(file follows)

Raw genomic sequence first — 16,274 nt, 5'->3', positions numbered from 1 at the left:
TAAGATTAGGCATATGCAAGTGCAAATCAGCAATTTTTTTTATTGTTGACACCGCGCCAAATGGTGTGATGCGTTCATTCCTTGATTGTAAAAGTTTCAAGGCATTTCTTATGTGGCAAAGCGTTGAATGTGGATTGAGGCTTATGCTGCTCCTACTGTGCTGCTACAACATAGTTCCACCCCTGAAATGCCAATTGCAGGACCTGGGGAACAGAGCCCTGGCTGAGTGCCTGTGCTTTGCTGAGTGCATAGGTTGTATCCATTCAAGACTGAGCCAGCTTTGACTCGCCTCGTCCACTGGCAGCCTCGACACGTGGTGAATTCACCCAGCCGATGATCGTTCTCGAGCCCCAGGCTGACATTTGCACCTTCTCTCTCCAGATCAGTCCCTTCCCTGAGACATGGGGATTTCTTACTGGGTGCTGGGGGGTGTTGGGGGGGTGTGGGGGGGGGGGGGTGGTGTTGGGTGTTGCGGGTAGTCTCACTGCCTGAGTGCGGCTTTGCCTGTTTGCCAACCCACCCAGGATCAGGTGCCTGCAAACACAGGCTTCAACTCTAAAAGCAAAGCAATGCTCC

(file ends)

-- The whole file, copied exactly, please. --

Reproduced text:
Raw genomic sequence first — 16,274 nt, 5'->3', positions numbered from 1 at the left:
TAAGATTAGGCATATGCAAGTGCAAATCAGCAATTTTTTTTATTGTTGACACCGCGCCAAATGGTGTGATGCGTTCATTCCTTGATTGTAAAAGTTTCAAGGCATTTCTTATGTGGCAAAGCGTTGAATGTGGATTGAGGCTTATGCTGCTCCTACTGTGCTGCTACAACATAGTTCCACCCCTGAAATGCCAATTGCAGGACCTGGGGAACAGAGCCCTGGCTGAGTGCCTGTGCTTTGCTGAGTGCATAGGTTGTATCCATTCAAGACTGAGCCAGCTTTGACTCGCCTCGTCCACTGGCAGCCTCGACACGTGGTGAATTCACCCAGCCGATGATCGTTCTCGAGCCCCAGGCTGACATTTGCACCTTCTCTCTCCAGATCAGTCCCTTCCCTGAGACATGGGGATTTCTTACTGGGTGCTGGGGGGTGTTGGGGGGGTGTGGGGGGGGGGGGGTGGTGTTGGGTGTTGCGGGTAGTCTCACTGCCTGAGTGCGGCTTTGCCTGTTTGCCAACCCACCCAGGATCAGGTGCCTGCAAACACAGGCTTCAACTCTAAAAGCAAAGCAATGCTCC